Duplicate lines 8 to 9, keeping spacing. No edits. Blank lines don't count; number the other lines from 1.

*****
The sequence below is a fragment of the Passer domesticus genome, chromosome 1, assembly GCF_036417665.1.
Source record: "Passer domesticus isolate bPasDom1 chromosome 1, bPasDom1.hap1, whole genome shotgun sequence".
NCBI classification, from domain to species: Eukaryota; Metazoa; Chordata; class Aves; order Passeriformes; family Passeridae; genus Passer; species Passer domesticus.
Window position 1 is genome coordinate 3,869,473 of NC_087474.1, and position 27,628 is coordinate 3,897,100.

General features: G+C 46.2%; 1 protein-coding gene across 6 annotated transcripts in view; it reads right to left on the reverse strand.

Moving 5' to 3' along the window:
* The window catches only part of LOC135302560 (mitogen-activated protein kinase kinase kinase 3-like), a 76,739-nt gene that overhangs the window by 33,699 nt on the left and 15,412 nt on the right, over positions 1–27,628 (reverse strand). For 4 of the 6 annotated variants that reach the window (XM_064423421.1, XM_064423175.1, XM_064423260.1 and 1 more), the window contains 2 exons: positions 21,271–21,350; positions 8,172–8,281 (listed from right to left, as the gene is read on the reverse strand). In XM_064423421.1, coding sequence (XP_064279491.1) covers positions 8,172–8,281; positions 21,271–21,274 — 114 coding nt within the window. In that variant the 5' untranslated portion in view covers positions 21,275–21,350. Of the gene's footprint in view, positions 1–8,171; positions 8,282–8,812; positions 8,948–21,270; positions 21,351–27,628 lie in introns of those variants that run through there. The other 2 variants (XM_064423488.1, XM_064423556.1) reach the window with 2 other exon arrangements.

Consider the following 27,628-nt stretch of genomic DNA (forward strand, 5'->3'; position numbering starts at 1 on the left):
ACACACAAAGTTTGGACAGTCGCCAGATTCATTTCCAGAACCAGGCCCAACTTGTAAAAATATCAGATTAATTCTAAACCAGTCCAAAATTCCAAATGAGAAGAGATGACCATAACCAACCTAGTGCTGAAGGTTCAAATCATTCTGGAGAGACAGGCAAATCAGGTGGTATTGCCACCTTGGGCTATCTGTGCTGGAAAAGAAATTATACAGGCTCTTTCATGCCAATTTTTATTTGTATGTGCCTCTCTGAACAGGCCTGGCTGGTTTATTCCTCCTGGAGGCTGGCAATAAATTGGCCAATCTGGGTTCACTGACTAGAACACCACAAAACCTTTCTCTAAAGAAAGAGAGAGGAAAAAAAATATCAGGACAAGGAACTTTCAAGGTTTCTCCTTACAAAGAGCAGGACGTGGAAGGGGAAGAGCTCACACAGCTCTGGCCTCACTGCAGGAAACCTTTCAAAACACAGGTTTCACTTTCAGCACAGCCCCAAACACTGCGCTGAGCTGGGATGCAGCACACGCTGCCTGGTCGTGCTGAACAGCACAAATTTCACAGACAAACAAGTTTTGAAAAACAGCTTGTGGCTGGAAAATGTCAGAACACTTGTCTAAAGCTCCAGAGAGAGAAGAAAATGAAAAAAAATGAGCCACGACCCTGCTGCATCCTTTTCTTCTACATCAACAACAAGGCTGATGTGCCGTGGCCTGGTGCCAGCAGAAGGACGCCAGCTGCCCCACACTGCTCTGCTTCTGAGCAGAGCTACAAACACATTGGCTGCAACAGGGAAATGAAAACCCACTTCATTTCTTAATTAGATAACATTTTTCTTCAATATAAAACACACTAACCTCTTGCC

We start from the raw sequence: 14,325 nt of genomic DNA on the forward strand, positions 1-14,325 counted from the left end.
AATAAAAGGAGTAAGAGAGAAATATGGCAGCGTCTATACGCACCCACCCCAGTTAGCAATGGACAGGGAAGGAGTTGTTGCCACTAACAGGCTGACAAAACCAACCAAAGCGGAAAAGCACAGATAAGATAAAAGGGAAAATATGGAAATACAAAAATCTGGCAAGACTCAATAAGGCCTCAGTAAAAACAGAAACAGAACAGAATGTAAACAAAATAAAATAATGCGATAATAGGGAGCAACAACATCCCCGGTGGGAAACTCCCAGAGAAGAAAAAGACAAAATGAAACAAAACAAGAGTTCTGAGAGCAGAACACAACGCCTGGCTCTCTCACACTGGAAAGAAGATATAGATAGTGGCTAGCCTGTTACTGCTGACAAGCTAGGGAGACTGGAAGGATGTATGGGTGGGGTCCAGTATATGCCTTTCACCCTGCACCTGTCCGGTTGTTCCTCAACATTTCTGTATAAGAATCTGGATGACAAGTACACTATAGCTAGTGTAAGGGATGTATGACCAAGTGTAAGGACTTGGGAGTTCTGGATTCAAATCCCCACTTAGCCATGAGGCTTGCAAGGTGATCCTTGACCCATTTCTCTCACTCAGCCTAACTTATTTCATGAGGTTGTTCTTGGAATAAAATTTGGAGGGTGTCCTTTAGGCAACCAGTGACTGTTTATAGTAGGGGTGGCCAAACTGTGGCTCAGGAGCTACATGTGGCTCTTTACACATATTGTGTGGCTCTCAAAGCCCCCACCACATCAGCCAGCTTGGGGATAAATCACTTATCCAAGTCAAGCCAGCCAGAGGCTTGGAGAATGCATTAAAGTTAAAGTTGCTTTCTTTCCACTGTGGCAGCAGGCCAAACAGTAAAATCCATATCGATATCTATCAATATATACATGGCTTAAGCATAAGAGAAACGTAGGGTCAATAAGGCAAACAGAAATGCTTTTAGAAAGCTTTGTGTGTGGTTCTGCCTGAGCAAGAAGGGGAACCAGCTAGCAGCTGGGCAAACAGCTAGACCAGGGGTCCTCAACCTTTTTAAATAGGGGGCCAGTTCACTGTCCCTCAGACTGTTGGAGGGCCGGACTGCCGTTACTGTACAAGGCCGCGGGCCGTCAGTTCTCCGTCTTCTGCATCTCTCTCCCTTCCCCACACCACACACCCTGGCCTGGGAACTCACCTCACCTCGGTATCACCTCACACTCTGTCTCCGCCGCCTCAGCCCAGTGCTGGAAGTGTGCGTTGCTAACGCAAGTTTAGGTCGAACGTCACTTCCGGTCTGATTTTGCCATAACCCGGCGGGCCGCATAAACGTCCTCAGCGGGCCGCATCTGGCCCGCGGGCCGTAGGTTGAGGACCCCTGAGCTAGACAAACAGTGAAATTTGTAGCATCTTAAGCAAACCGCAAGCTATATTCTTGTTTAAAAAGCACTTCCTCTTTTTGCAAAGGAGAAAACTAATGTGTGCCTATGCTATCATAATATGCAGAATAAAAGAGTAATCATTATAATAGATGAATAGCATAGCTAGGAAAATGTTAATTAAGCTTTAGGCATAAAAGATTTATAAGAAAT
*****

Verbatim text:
Consider the following 27,628-nt stretch of genomic DNA (forward strand, 5'->3'; position numbering starts at 1 on the left):
ACACACAAAGTTTGGACAGTCGCCAGATTCATTTCCAGAACCAGGCCCAACTTGTAAAAATATCAGATTAATTCTAAACCAGTCCAAAATTCCAAATGAGAAGAGATGACCATAACCAACCTAGTGCTGAAGGTTCAAATCATTCTGGAGAGACAGGCAAATCAGGTGGTATTGCCACCTTGGGCTATCTGTGCTGGAAAAGAAATTATACAGGCTCTTTCATGCCAATTTTTATTTGTATGTGCCTCTCTGAACAGGCCTGGCTGGTTTATTCCTCCTGGAGGCTGGCAATAAATTGGCCAATCTGGGTTCACTGACTAGAACACCACAAAACCTTTCTCTAAAGAAAGAGAGAGGAAAAAAAATATCAGGACAAGGAACTTTCAAGGTTTCTCCTTACAAAGAGCAGGACGTGGAAGGGGAAGAGCTCACACAGCTCTGGCCTCACTGCAGGAAACCTTTCAAAACACAGGTTTCACTTTCAGCACAGCCCCAAACACTGCGCTGAGCTGGGATGCAGCACACGCTGCCTGGTCGTGCTGAACAGCACAAATTTCACAGACAAACAAGTTTTGAAAAACAGCTTGTGGCTGGAAAATGTCAGAACACTTGTCTAAAGCTCCAGAGAGAGAAGAAAATGAAAAAAAATGAGCCACGACCCTGCTGCATCCTTTTCTTCTACATCAACAACAAGGCTGATGTGCCGTGGCCTGGTGCCAGCAGAAGGACGCCAGCTGCCCCACACTGCTCTGCTTCTGAGCAGAGCTACAAACACATTGGCTGCAACAGGGAAATGAAAACCCACTTCATTTCTTAATTAGATAACATTTTTCTTCAATATAAAACACACTAACCTCTTGCC